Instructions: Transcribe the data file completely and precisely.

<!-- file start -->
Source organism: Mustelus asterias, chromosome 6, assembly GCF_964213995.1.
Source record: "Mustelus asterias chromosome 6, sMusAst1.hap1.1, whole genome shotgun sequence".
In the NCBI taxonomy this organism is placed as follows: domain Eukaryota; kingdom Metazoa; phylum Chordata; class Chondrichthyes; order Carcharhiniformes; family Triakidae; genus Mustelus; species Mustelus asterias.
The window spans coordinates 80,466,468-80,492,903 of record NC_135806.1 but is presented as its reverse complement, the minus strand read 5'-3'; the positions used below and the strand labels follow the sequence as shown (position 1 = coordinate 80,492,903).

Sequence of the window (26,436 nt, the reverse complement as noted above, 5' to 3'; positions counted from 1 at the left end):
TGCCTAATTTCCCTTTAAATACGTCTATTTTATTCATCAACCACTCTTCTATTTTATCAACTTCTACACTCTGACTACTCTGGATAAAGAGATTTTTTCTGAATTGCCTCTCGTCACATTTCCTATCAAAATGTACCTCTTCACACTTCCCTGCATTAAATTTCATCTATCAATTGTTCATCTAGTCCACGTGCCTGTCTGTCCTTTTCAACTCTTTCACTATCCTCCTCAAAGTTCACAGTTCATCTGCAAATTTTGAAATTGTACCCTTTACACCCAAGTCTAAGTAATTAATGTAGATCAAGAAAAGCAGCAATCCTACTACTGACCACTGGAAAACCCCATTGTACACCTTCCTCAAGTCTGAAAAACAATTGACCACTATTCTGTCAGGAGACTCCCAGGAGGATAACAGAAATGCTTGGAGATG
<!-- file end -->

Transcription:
Source organism: Mustelus asterias, chromosome 6, assembly GCF_964213995.1.
Source record: "Mustelus asterias chromosome 6, sMusAst1.hap1.1, whole genome shotgun sequence".
In the NCBI taxonomy this organism is placed as follows: domain Eukaryota; kingdom Metazoa; phylum Chordata; class Chondrichthyes; order Carcharhiniformes; family Triakidae; genus Mustelus; species Mustelus asterias.
The window spans coordinates 80,466,468-80,492,903 of record NC_135806.1 but is presented as its reverse complement, the minus strand read 5'-3'; the positions used below and the strand labels follow the sequence as shown (position 1 = coordinate 80,492,903).

Sequence of the window (26,436 nt, the reverse complement as noted above, 5' to 3'; positions counted from 1 at the left end):
TGCCTAATTTCCCTTTAAATACGTCTATTTTATTCATCAACCACTCTTCTATTTTATCAACTTCTACACTCTGACTACTCTGGATAAAGAGATTTTTTCTGAATTGCCTCTCGTCACATTTCCTATCAAAATGTACCTCTTCACACTTCCCTGCATTAAATTTCATCTATCAATTGTTCATCTAGTCCACGTGCCTGTCTGTCCTTTTCAACTCTTTCACTATCCTCCTCAAAGTTCACAGTTCATCTGCAAATTTTGAAATTGTACCCTTTACACCCAAGTCTAAGTAATTAATGTAGATCAAGAAAAGCAGCAATCCTACTACTGACCACTGGAAAACCCCATTGTACACCTTCCTCAAGTCTGAAAAACAATTGACCACTATTCTGTCAGGAGACTCCCAGGAGGATAACAGAAATGCTTGGAGATG